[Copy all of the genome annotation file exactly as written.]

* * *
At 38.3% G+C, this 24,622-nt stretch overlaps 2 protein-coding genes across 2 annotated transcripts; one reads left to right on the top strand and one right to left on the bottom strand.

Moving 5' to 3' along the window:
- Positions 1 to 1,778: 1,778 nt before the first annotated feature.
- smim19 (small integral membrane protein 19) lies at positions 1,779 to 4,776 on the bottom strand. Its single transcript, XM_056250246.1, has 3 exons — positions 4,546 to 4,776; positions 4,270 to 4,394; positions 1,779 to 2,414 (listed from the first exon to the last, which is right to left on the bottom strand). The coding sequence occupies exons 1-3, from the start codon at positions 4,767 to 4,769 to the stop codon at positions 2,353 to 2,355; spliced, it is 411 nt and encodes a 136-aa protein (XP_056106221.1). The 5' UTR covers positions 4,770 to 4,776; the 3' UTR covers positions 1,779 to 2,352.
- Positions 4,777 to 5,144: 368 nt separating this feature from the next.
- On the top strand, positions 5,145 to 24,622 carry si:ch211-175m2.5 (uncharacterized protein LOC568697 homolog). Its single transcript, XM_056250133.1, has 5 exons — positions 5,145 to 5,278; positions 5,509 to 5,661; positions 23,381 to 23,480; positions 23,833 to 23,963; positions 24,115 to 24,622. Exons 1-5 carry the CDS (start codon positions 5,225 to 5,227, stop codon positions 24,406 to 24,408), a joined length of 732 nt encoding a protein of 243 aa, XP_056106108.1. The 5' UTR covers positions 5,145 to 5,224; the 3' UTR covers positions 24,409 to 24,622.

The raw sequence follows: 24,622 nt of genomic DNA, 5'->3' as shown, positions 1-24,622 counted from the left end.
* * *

At 38.3% G+C, this 24,622-nt stretch overlaps 2 protein-coding genes across 2 annotated transcripts; one reads left to right on the top strand and one right to left on the bottom strand.

Moving 5' to 3' along the window:
- Positions 1 to 1,778: 1,778 nt before the first annotated feature.
- smim19 (small integral membrane protein 19) lies at positions 1,779 to 4,776 on the bottom strand. Its single transcript, XM_056250246.1, has 3 exons — positions 4,546 to 4,776; positions 4,270 to 4,394; positions 1,779 to 2,414 (listed from the first exon to the last, which is right to left on the bottom strand). The coding sequence occupies exons 1-3, from the start codon at positions 4,767 to 4,769 to the stop codon at positions 2,353 to 2,355; spliced, it is 411 nt and encodes a 136-aa protein (XP_056106221.1). The 5' UTR covers positions 4,770 to 4,776; the 3' UTR covers positions 1,779 to 2,352.
- Positions 4,777 to 5,144: 368 nt separating this feature from the next.
- On the top strand, positions 5,145 to 24,622 carry si:ch211-175m2.5 (uncharacterized protein LOC568697 homolog). Its single transcript, XM_056250133.1, has 5 exons — positions 5,145 to 5,278; positions 5,509 to 5,661; positions 23,381 to 23,480; positions 23,833 to 23,963; positions 24,115 to 24,622. Exons 1-5 carry the CDS (start codon positions 5,225 to 5,227, stop codon positions 24,406 to 24,408), a joined length of 732 nt encoding a protein of 243 aa, XP_056106108.1. The 5' UTR covers positions 5,145 to 5,224; the 3' UTR covers positions 24,409 to 24,622.

The raw sequence follows: 24,622 nt of genomic DNA, 5'->3' as shown, positions 1-24,622 counted from the left end.